After securing 54% of the vote in the August 8 elections, Kenyan President Uhuru Kenyatta expected to be sworn in
After securing 54% of the vote in the August 8 elections, Kenyan President Uhuru Kenyatta expected to be sworn in for his second term today. Instead, he finds himself continuing to campaign for re-election after Kenya’s Supreme Court ordered a new election due to overwhelming evidence of fraud.
The 4-2 Supreme Court decision was hailed as a victory for the rule of law by the embassies of over two dozen countries. Kenya has struggled with allegations of fraud before; controversies over the 2007 election led to ethnic clashes that killed over a thousand. Kenyatta has grudgingly accepted the court’s ruling, and new elections are scheduled for October 17.
But the situation remains delicate; opposition leader and election runner-up Raila Odinga has declared he will not participate in the new election unless Independent Electoral and Boundaries Commission CEO Ezra Chiloba is fired and prosecuted and new measures are taken to protect the integrity of the vote.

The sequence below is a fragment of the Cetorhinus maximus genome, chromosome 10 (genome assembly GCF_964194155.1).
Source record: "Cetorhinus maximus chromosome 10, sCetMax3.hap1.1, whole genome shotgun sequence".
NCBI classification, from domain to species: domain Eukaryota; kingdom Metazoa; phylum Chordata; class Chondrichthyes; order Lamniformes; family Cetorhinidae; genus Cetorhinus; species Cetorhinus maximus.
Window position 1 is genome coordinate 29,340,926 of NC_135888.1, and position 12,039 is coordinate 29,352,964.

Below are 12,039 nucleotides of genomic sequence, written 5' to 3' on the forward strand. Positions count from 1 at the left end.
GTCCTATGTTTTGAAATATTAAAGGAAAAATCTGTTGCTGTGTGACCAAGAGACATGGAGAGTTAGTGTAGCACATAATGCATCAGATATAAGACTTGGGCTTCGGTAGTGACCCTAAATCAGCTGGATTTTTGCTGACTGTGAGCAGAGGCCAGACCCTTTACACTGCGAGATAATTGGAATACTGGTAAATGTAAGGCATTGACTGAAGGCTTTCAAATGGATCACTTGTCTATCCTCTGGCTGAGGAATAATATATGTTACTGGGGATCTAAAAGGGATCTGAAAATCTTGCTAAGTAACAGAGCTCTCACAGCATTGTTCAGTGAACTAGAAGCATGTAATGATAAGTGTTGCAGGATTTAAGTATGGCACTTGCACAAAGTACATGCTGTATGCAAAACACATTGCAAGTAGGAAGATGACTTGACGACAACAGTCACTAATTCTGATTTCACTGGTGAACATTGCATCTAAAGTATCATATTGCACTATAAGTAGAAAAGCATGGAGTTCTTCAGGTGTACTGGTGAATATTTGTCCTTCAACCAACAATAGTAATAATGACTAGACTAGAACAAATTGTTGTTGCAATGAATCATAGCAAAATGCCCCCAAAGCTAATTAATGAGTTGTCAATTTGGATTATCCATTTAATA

The new elections are a positive sign for democracy and stability in East Africa’s largest state. But Odinga, through his increasing demands, risks overplaying his legal success and destabilising the fragile election process.
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